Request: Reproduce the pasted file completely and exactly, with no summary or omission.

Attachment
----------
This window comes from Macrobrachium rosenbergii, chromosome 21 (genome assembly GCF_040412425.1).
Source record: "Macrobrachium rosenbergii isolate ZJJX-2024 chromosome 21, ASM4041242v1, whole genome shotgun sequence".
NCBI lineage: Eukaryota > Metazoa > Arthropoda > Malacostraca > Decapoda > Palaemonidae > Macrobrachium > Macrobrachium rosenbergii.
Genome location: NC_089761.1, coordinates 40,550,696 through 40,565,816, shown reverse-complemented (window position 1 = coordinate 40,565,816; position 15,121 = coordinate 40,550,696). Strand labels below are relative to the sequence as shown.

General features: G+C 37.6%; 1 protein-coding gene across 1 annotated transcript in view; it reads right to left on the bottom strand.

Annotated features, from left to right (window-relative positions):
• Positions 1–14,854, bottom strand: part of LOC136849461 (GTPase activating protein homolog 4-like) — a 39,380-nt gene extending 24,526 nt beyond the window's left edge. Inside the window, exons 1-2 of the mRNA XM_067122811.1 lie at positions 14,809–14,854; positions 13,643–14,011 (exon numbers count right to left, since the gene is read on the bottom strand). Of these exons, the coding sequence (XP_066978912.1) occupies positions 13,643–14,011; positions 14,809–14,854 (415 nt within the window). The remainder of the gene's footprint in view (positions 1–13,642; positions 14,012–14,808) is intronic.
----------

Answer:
This window comes from Macrobrachium rosenbergii, chromosome 21 (genome assembly GCF_040412425.1).
Source record: "Macrobrachium rosenbergii isolate ZJJX-2024 chromosome 21, ASM4041242v1, whole genome shotgun sequence".
NCBI lineage: Eukaryota > Metazoa > Arthropoda > Malacostraca > Decapoda > Palaemonidae > Macrobrachium > Macrobrachium rosenbergii.
Genome location: NC_089761.1, coordinates 40,550,696 through 40,565,816, shown reverse-complemented (window position 1 = coordinate 40,565,816; position 15,121 = coordinate 40,550,696). Strand labels below are relative to the sequence as shown.

General features: G+C 37.6%; 1 protein-coding gene across 1 annotated transcript in view; it reads right to left on the bottom strand.

Annotated features, from left to right (window-relative positions):
• Positions 1–14,854, bottom strand: part of LOC136849461 (GTPase activating protein homolog 4-like) — a 39,380-nt gene extending 24,526 nt beyond the window's left edge. Inside the window, exons 1-2 of the mRNA XM_067122811.1 lie at positions 14,809–14,854; positions 13,643–14,011 (exon numbers count right to left, since the gene is read on the bottom strand). Of these exons, the coding sequence (XP_066978912.1) occupies positions 13,643–14,011; positions 14,809–14,854 (415 nt within the window). The remainder of the gene's footprint in view (positions 1–13,642; positions 14,012–14,808) is intronic.